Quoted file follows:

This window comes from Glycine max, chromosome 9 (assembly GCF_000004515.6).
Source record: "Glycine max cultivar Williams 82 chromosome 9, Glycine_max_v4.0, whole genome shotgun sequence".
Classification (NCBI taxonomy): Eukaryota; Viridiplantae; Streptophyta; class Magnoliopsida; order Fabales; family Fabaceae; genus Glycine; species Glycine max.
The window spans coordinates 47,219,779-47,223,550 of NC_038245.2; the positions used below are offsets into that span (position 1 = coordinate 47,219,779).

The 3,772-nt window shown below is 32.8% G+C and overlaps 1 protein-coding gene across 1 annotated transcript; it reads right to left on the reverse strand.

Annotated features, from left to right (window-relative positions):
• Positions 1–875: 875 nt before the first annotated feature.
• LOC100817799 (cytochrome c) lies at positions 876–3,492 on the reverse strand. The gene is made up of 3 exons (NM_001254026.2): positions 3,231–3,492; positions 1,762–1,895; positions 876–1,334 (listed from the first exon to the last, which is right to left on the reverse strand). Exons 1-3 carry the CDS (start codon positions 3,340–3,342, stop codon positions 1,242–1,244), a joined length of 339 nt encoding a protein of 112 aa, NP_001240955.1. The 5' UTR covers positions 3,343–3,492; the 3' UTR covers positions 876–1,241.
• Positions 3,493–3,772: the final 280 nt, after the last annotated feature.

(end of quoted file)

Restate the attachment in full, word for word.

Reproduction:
This window comes from Glycine max, chromosome 9 (assembly GCF_000004515.6).
Source record: "Glycine max cultivar Williams 82 chromosome 9, Glycine_max_v4.0, whole genome shotgun sequence".
Classification (NCBI taxonomy): Eukaryota; Viridiplantae; Streptophyta; class Magnoliopsida; order Fabales; family Fabaceae; genus Glycine; species Glycine max.
The window spans coordinates 47,219,779-47,223,550 of NC_038245.2; the positions used below are offsets into that span (position 1 = coordinate 47,219,779).

The 3,772-nt window shown below is 32.8% G+C and overlaps 1 protein-coding gene across 1 annotated transcript; it reads right to left on the reverse strand.

Annotated features, from left to right (window-relative positions):
• Positions 1–875: 875 nt before the first annotated feature.
• LOC100817799 (cytochrome c) lies at positions 876–3,492 on the reverse strand. The gene is made up of 3 exons (NM_001254026.2): positions 3,231–3,492; positions 1,762–1,895; positions 876–1,334 (listed from the first exon to the last, which is right to left on the reverse strand). Exons 1-3 carry the CDS (start codon positions 3,340–3,342, stop codon positions 1,242–1,244), a joined length of 339 nt encoding a protein of 112 aa, NP_001240955.1. The 5' UTR covers positions 3,343–3,492; the 3' UTR covers positions 876–1,241.
• Positions 3,493–3,772: the final 280 nt, after the last annotated feature.